The salad leaves we love

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The salad leaves we love

Do you know your gem from your cos? These are a few of our favourite leaves – and when to use which one.

Baby gem lettuce

This baby cousin of cos lettuce has a sweet, crisp heart. Separate the leaves and keep them whole. For a sturdier salad, split them lengthways.

The leaves are perfect dippers for anything from hummus to guacamole.

Try: Thai red chicken curry lettuce cups.

Chicory, witlof or Belgian endive

The slightly bitter spear-shaped leaves will spike a mix of leaves in a green salad. On their own they love roasted walnuts and blue cheese. They are also good cooked.

Halve lengthways and gently braise with butter and lemon and serve this as a side or use in a quiche made with cream and Gruyère.

Try: Royal Ashton cheesy baked endives.

Cos lettuce

These elegant, elongated leaves are the hero of the Caesar salad. For five-star success, follow a classic recipe and use only the best ingredients, but these are great in any green salad.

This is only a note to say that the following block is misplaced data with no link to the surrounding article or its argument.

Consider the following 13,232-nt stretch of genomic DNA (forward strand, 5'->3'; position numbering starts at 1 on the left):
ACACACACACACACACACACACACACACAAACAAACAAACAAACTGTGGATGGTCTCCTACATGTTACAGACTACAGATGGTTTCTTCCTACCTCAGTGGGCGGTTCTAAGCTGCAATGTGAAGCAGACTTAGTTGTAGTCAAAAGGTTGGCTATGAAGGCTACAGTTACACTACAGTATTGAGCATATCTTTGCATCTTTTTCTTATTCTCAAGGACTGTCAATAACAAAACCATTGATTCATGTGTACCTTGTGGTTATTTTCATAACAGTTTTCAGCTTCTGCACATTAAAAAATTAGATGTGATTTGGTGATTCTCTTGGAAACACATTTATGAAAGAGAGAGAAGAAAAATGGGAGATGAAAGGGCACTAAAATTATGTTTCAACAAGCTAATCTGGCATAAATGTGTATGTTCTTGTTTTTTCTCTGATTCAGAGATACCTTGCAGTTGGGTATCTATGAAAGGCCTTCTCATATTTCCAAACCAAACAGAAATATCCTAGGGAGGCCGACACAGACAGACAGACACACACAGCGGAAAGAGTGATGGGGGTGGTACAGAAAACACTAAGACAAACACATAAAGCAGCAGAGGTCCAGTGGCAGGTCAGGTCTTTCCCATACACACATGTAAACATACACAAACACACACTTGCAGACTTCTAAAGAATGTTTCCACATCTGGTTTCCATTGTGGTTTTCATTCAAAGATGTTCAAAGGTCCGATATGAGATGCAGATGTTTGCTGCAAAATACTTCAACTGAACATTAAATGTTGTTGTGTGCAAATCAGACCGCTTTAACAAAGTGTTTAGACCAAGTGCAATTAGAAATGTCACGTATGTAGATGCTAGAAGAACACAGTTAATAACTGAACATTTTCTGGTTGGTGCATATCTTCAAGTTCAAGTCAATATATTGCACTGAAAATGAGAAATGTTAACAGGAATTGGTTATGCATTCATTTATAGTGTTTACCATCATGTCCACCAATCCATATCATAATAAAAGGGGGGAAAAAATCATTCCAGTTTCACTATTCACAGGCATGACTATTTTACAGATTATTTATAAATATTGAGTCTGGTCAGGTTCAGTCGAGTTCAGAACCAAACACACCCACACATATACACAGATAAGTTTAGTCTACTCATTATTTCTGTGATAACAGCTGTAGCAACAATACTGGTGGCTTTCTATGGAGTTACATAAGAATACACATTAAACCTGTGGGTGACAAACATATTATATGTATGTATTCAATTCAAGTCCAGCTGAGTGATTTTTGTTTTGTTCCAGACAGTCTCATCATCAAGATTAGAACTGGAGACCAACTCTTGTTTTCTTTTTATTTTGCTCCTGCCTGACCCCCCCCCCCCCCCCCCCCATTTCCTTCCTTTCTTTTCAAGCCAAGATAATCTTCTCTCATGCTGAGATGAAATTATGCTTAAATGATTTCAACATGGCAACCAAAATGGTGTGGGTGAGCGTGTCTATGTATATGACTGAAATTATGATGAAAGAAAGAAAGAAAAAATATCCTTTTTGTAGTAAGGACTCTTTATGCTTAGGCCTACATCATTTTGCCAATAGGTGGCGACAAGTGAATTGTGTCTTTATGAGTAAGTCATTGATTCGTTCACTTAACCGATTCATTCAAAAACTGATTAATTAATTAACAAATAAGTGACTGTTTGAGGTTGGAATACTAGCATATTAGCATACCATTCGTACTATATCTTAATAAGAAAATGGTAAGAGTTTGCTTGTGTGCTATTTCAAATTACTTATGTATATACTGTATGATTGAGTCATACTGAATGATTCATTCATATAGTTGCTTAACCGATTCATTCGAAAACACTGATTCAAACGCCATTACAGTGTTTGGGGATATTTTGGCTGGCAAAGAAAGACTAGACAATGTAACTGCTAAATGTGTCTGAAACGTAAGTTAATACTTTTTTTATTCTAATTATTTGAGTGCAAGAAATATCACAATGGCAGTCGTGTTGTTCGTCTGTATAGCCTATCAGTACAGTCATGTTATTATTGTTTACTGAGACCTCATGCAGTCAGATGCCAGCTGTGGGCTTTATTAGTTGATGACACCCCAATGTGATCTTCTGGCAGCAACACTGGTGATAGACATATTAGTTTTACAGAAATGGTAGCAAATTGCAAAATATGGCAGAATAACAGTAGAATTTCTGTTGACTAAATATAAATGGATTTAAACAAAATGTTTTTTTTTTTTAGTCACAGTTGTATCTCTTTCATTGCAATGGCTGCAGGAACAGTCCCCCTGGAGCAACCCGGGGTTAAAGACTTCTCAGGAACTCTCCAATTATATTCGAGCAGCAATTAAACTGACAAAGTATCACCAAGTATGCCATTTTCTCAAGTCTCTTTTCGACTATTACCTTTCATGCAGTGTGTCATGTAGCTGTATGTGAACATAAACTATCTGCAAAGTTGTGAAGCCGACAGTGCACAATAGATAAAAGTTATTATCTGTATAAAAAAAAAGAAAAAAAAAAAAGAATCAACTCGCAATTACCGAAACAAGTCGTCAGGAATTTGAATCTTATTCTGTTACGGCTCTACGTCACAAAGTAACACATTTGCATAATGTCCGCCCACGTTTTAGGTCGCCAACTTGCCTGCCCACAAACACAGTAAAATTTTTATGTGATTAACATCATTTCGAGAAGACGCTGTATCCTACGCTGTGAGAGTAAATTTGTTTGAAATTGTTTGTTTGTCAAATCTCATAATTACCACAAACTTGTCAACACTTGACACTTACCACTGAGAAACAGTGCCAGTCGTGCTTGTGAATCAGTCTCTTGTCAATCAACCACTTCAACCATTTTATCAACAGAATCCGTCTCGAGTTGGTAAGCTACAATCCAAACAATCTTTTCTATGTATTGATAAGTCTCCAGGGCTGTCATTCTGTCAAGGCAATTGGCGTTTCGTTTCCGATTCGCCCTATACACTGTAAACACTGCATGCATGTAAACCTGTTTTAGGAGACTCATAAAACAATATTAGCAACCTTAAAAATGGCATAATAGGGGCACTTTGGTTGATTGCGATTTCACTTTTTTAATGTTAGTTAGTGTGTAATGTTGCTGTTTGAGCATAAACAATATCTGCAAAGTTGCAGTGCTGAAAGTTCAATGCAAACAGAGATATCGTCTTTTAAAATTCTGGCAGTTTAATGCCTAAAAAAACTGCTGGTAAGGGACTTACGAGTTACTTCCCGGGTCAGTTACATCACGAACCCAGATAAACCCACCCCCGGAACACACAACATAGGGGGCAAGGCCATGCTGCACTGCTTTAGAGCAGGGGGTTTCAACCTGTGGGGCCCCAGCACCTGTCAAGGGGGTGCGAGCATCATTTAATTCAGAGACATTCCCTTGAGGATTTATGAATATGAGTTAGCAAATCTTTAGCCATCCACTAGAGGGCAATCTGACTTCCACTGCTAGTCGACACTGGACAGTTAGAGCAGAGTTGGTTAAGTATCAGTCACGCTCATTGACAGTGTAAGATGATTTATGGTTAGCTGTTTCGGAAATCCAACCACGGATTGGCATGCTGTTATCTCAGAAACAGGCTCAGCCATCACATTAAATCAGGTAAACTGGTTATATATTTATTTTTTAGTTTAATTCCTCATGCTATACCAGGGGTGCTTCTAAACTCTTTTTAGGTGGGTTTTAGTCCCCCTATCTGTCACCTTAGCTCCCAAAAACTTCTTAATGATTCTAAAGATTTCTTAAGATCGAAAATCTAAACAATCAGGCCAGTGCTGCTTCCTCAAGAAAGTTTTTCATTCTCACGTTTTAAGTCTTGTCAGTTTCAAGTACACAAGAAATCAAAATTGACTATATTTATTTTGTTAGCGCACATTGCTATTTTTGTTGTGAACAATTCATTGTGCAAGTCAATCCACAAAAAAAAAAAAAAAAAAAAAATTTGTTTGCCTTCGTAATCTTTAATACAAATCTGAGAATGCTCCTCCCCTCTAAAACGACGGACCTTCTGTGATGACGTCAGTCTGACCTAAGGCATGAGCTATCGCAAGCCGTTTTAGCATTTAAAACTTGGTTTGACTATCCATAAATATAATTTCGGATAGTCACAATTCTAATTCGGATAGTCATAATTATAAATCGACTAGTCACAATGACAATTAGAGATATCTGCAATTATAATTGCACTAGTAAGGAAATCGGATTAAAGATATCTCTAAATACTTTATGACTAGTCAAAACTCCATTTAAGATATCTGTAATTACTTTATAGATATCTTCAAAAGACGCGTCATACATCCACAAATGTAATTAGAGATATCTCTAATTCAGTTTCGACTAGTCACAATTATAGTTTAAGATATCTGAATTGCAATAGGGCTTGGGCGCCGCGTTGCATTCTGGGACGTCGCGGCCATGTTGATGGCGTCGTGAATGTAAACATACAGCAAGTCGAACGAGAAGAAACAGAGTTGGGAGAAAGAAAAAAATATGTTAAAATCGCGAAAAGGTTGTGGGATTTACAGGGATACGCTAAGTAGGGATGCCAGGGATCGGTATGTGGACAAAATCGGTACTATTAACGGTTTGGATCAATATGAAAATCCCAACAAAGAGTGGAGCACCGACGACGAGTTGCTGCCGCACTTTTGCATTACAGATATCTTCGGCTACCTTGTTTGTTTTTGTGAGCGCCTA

Tear the leaves to soak up the dressing, or leave whole, adding steamed whole asparagus or green beans, then spoon over a hard-boiled egg dressing.

Try: Classic Caesar salad with prawns.

Red leaves

Shred raddichio, red lettuce and red cabbage finely and mix with red wine vinegar and olive oil, adding thinly sliced radishes and red spring onions.

Or warm shredded leaves briefly in olive oil until barely wilted, then toss with a lemony, garlicky dressing.

Try: Red cabbage slaw

Rocket

The regular or feathery wild rocket leaves are a cook’s stand-by.

No time to toss a salad? Simply add a tuft of these peppery leaves to a plated main course. Drizzle over olive oil and, if you like, a squeeze of lemon juice. Add a big handful to a pasta sauce, just before serving, to wilt ever so slightly, or pound into a robust pesto.

Try: Pickled radish, avocado and rocket salad.

Spinach

Use the delicate baby leaves raw in salads and steam whole spinach leaves until barely cooked. Or pound cooked spinach with butter, cream and garlic into a bright green purée.

The tougher Swiss chard leaves, known as spinach in South Africa, will need to be chopped and cooked briefly.

Try: Grapefruit, feta, avo, cashew and spinach salad.

TASTE Article by: TASTE

The TASTE team is a happy bunch of keen cooks and writers, always on the look out for the next food trend or the next piece of cake.

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